Theatre often talks a good game about accessibility and diversity but this production just gets on and does it. Since being appointed artistic director in 2015, Rice has spoken a lot about gender imbalance and representation, about the way we people our stages – particularly in regard to the performance of Shakespeare – and she addresses all these things in this production.

Puck is a water pistol-wielding Katy Owen in a vast ruff and gold sneakers; her Puck might be a glitter-slippered imp but she is not immune to human emotion and has a few moments of real poignancy.

The further into the forest we go the more the production flirts with Elizabethan costume. The fairies wear Helena Bonham Carter’s cast-off dresses bedecked with nipple tassels, and the cabaret artist Meow Meow, who also featured in Kneehigh’s under-appreciated take on The Umbrellas of Cherbourg (admittedly an odd fit for the West End), plays Titania with all the verve and irreverence you’d expect. She fairy-surfs across the stage and proves that even queens struggle to take their tights off in anything remotely resembling an erotic manner.

The gender-flexible casting goes both ways. Ankur Bahl plays Helenus, which proves to be something of a masterstroke. Not only is he amiable, engaging and clear-voiced, but the tangled scenes between the four lovers feel refreshed by his presence. The sudden shifts from intense sexual heat to guilt and aggression all gain a new kind of clarity.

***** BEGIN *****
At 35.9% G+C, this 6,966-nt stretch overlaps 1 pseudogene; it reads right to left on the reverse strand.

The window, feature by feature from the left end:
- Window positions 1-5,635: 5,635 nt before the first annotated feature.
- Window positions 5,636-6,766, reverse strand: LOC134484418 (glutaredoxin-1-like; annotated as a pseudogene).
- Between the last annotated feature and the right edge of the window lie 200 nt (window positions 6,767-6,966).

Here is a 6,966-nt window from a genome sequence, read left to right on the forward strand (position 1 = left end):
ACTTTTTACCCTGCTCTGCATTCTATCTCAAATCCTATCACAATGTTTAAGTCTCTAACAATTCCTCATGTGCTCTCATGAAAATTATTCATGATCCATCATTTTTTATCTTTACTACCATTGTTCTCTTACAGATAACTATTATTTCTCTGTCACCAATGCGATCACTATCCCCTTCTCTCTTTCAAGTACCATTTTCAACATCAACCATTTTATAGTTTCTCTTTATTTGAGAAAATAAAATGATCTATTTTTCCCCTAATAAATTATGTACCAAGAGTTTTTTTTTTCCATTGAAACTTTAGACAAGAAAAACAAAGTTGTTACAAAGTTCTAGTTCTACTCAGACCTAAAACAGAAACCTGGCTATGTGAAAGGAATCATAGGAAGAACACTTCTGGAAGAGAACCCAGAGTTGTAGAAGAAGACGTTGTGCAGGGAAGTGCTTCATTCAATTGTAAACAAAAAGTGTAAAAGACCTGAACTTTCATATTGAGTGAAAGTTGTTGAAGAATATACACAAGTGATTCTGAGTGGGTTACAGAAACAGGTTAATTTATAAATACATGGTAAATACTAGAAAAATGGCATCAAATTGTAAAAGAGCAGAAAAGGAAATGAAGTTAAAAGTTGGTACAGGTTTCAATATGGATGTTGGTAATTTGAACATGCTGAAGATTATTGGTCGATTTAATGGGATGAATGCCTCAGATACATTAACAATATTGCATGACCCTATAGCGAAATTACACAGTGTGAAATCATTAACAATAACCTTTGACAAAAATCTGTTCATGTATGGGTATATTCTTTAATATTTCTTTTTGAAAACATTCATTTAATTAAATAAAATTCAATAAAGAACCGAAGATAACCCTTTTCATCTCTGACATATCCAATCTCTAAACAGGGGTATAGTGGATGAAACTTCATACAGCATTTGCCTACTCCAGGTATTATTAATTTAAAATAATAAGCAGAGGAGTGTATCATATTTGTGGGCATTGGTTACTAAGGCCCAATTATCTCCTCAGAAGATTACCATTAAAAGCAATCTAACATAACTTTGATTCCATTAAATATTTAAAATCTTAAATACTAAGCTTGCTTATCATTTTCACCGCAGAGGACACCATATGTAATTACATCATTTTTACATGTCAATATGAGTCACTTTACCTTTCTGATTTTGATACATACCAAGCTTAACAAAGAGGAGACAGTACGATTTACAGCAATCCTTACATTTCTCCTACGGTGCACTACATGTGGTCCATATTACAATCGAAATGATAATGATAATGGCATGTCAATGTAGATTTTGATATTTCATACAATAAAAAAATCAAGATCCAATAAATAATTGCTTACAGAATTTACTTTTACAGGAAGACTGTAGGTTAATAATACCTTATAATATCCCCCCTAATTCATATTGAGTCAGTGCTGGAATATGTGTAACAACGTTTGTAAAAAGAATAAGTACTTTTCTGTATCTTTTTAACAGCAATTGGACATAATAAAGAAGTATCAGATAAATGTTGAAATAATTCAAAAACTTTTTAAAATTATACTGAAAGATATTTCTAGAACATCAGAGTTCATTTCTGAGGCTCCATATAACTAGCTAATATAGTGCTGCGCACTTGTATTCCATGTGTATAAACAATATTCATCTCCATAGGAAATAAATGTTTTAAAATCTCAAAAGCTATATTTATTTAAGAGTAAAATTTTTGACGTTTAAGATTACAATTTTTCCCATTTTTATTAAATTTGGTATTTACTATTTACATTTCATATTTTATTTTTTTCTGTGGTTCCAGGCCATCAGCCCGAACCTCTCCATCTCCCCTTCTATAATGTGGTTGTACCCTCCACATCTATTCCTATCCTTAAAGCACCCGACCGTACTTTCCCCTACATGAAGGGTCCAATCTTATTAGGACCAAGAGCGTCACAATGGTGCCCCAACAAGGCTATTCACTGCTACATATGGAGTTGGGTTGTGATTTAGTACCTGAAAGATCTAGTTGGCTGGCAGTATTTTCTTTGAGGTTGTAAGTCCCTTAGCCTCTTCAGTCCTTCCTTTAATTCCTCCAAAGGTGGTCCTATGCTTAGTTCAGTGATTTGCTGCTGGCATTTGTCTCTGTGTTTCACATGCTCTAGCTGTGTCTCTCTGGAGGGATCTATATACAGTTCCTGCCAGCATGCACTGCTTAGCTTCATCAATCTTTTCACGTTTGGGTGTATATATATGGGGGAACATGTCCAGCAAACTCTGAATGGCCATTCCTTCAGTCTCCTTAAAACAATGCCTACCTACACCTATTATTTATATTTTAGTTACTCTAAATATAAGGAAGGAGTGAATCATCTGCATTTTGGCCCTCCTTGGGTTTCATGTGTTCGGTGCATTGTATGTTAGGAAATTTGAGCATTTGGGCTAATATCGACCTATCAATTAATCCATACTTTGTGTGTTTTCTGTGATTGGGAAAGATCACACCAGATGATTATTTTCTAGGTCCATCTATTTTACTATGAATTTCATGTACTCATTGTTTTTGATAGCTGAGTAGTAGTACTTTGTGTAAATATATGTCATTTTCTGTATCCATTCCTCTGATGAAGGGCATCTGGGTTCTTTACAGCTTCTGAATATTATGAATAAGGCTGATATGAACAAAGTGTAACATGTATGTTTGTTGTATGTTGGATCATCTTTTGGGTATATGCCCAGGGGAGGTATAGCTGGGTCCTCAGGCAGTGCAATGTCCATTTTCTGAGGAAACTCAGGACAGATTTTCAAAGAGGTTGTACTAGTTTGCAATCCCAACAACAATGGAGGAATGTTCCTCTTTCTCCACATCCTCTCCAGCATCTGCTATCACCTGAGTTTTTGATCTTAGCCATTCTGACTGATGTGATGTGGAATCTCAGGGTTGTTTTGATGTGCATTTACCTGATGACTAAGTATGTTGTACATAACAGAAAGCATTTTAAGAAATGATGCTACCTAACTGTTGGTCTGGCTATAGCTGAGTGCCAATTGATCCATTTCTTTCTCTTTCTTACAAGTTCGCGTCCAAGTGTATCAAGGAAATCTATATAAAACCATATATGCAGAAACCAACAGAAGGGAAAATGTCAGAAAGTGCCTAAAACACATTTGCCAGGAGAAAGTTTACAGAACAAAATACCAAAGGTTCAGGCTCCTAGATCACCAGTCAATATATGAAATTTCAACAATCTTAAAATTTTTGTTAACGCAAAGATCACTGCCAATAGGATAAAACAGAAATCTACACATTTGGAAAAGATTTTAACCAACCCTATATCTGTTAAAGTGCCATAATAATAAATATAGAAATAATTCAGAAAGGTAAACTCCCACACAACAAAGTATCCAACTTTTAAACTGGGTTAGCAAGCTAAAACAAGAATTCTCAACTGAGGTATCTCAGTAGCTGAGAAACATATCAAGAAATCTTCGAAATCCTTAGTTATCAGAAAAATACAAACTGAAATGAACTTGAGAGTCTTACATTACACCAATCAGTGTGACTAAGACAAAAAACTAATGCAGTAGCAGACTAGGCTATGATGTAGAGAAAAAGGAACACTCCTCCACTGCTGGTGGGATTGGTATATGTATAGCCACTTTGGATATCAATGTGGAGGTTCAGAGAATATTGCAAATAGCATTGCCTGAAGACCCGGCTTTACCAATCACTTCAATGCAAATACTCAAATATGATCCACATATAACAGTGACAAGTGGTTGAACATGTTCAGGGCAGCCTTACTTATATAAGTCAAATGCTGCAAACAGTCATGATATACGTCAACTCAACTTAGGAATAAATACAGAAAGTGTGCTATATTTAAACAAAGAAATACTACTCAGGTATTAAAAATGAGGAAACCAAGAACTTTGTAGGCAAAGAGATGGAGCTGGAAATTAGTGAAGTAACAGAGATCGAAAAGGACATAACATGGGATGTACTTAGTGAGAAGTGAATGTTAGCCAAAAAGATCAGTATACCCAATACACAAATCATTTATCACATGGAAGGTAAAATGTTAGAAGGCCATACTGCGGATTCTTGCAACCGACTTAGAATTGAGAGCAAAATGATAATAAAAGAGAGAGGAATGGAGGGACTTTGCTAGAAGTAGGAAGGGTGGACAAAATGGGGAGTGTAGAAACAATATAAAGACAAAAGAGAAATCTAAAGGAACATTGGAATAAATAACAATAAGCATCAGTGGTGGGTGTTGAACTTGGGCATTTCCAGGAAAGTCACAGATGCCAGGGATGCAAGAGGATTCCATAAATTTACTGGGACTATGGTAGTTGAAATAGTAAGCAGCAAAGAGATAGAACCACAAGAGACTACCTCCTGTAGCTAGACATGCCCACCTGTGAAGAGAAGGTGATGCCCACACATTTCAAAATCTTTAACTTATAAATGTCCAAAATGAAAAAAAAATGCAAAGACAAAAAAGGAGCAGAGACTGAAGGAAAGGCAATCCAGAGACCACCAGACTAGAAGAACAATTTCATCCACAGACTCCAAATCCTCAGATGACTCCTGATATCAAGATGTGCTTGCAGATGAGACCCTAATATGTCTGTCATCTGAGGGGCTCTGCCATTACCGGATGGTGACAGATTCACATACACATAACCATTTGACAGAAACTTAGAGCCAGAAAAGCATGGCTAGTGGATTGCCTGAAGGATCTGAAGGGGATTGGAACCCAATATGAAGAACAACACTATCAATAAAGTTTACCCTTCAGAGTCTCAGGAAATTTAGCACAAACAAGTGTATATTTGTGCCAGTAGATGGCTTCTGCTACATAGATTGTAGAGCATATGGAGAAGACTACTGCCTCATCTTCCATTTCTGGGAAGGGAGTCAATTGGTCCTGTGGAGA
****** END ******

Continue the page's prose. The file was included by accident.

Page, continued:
Vesturport designer Borkur Jonsson has filled the Globe with white orbs and green tubing which mirror the pillars while also looking a bit like bamboo or the passages through which alien eggs might descend. It somehow manages to feel quite fitting. Music by Stu Barker – another Kneehigh regular – pulses through the show. Rice doesn’t tiptoe around the play’s songs. They’re not a problem to be solved. They’re vital. They’re oxygen.

Not everything Rice throws at it sticks. The obligatory Bowie moment feels grafted on and just like Jamie Lloyd’s Doctor Faustus, this production over-estimates the entertainment value of men in their pants; Rice also repurposes the striking final image from Nights at the Circus – two lovers suspended, eternally coupling and uncoupling in mid-air – but it has less of an impact the second time around. There also needs to be a moratorium on theatre directors using Beyonce’s Single Ladies in an attempt to make Elizabethan and Jacobean plays resonate – enough is enough, just stop it.

Those things aside, this is joyful stuff. Rice is the third artistic director of the Globe, after Mark Rylance and Dominic Dromgoole. Rylance was a hard act to follow, in more ways than one, but Dromgoole managed it, embarking on increasingly ambitious projects, such as Globe to Globe and his two-year world tour of Hamlet while making big and broad, appealing and embracive theatre of his own. Rice, in turn, has found a way to channel something of the Kneehigh spirit into the space, while still making theatre that works on the Globe’s terms. Attend and mark, Emma Rice now owns this glorious ‘o’. She rules.

Verdict
Emma Rice’s Globe debut is joyful, statement-making theatre